She had to prove who she was. Now, she speaks a lot of different languages. After her arrest, she only spoke French and she fabricated a story of why she was where she was and what was going on.
After six months, she got them to believe that her story was true. And so they released her.
But during her time there, that was probably the toughest part of the war for her just because she couldn't help. Not that she was concerned with paying the price of being caught, but there were still more efforts that had to be done. There were a lot of things that were going on that she wanted to be involved in.
She just felt extremely helpless. When you've got somebody like Diet who's got such a passion for justice and is willing to be on the front line, to be held back, it's quite maddening.
And what did happen to her fiancé Hein?
Hein was on ... a mission, but they were caught.
He was taken in a boxcar and was taken to a concentration camp where he ultimately gave his life.
He was able to send her one last message. Can you tell us about that?
Hein was on a boxcar heading towards the German border. And he was probably about 200 miles away from The Hague, which is where Diet was.
He wrote her a note on a small little piece of paper with a pencil, and it was reassuring that he was sure that they're not going to see each other again this side of Heaven, and that they are never going to be sorry for the stand they took, and that out of all the women, he loved her most.
He folded it up and he put it between the slats of the boxcar and it just hit the ground and rolled around a bit.
Somebody came across this note ... the person who picked it up actually knew her father.
So here Hein slips this note to the wind out of a boxcar, and somebody who knows Diet's dad picks it up and delivers it to her.
When she moved to the United States, she did marry someone else. But this was really the love of her life, wasn't it?
Oh yeah. When she passed, we were all around the bed, and we just thought, "She's with Hein. She's back with the love of her life."
She was reluctant to tell her story. When she moved to the United States, she wanted to leave it all behind. How did you persuade her to allow you to make the documentary?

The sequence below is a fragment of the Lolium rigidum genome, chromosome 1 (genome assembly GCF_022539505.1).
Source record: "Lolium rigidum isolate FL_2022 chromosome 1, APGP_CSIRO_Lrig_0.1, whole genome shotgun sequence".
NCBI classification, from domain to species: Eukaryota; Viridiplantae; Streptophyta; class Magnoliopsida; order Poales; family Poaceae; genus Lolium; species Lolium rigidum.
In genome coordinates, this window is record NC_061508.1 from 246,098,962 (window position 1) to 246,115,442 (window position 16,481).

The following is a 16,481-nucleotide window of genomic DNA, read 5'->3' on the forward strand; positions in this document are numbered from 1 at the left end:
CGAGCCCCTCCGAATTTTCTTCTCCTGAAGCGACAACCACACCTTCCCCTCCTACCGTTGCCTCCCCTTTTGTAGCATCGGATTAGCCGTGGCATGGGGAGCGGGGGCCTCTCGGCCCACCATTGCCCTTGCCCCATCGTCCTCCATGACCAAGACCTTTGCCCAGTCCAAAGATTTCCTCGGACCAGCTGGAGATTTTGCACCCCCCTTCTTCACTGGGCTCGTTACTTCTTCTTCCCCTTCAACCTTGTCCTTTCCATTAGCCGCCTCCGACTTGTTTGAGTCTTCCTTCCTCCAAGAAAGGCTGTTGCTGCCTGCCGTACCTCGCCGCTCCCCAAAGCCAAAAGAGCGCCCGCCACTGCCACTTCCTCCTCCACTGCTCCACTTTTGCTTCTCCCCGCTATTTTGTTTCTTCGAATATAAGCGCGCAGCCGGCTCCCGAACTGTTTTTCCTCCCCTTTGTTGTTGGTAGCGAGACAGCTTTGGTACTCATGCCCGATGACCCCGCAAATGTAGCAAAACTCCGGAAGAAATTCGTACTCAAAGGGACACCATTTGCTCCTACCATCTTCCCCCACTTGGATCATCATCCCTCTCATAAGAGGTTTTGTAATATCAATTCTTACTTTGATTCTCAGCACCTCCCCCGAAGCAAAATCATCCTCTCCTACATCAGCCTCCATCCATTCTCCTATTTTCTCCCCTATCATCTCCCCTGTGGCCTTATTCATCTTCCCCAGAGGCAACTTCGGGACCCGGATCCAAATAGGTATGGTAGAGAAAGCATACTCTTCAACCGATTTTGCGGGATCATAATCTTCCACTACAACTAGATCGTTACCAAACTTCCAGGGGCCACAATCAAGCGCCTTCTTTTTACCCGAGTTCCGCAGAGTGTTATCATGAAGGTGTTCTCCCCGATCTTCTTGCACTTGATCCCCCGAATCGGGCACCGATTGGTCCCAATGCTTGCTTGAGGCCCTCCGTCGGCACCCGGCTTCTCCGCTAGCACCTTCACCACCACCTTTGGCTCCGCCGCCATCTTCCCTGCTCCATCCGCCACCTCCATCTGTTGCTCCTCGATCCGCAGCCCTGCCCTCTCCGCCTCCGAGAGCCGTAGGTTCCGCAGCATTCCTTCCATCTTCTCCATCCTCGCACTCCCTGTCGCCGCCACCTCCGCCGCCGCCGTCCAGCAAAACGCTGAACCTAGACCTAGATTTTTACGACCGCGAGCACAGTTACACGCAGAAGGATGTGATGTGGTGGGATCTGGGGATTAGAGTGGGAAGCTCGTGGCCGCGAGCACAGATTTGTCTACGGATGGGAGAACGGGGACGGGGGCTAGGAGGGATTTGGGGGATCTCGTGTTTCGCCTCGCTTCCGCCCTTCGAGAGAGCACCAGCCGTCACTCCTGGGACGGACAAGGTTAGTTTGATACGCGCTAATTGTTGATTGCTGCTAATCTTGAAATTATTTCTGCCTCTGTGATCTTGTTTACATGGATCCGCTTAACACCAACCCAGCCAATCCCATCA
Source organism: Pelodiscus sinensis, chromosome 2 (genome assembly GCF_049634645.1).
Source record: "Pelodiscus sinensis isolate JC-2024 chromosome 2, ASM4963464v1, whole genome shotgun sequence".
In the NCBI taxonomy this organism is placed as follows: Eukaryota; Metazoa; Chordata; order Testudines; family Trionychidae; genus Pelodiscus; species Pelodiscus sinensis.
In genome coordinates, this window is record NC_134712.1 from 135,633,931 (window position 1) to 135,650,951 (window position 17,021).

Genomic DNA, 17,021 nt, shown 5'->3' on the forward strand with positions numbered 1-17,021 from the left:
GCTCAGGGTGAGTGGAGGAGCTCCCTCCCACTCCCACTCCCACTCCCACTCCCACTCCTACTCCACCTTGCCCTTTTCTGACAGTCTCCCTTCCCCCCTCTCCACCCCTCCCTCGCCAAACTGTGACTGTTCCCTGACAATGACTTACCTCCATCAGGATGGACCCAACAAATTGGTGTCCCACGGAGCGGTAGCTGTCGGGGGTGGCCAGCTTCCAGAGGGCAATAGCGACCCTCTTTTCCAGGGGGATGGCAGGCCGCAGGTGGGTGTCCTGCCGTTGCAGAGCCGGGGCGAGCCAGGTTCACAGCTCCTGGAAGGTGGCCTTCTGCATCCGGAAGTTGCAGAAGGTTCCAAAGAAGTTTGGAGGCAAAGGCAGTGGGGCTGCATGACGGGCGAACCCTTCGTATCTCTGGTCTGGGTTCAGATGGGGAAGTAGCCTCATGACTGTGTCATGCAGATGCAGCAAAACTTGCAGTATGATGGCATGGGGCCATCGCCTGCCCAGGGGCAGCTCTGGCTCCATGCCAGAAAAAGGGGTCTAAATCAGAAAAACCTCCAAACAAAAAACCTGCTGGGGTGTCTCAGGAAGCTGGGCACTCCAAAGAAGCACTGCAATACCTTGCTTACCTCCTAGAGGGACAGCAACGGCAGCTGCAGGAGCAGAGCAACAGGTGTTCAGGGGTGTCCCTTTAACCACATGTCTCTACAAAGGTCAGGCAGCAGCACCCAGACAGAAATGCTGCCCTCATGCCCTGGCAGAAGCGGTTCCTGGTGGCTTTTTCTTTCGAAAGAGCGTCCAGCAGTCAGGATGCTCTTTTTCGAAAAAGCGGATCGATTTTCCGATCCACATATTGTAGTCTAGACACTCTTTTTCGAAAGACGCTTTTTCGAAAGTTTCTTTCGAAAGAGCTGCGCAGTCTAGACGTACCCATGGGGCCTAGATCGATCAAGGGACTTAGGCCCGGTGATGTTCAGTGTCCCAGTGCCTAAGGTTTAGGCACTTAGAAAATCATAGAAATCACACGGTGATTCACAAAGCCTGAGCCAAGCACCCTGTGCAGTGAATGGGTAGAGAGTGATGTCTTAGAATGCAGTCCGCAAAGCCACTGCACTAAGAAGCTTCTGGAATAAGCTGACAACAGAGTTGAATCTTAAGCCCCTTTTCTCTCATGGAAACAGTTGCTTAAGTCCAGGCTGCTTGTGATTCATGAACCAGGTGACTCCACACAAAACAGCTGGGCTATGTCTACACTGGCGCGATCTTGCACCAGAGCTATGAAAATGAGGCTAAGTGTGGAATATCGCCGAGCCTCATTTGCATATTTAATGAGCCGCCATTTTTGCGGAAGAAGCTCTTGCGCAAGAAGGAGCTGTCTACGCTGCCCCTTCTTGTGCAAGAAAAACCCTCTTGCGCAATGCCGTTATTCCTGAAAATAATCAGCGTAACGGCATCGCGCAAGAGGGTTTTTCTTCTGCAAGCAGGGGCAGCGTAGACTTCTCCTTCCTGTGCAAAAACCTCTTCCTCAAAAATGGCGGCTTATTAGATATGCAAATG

I think we all have stories to tell. Our lives are a story. And I personally don't believe they're ours to hold onto. I think they're ours to share because there's so much wisdom and value that can come from them, from the good and the bad.
And when Diet and I were talking — as far as not just her telling the story, but going on the road and going back to these very locations — she realized with me as well that this is a story that we can't keep to ourselves.
She sees the importance of it. This isn't the Diet Eman story. It's the story of what happened and the reality of what we might be called to. It's really about, you know, what would you do?
How will you remember her?
I think I'll always remember Diet as a deliberate person. She had two things that were very paramount — and it was Jesus and justice. And it was the first that fed her to the purpose for the second.
She did it deliberately. There were no judgments with her. She was a very to-the-point lady when it came to her character and her morals and her calling.
Being able to spend the last 20 years with Diet, she has influenced me in that way greatly. Very much what is important for the day. Don't worry about tomorrow, because we're going to lose sight of where we might be needed today.
Written by Sheena Goodyear and Sarah Jackson with files from The Associated Press. Interview produced by Sarah Jackson. Q&A has been edited for length and clarity.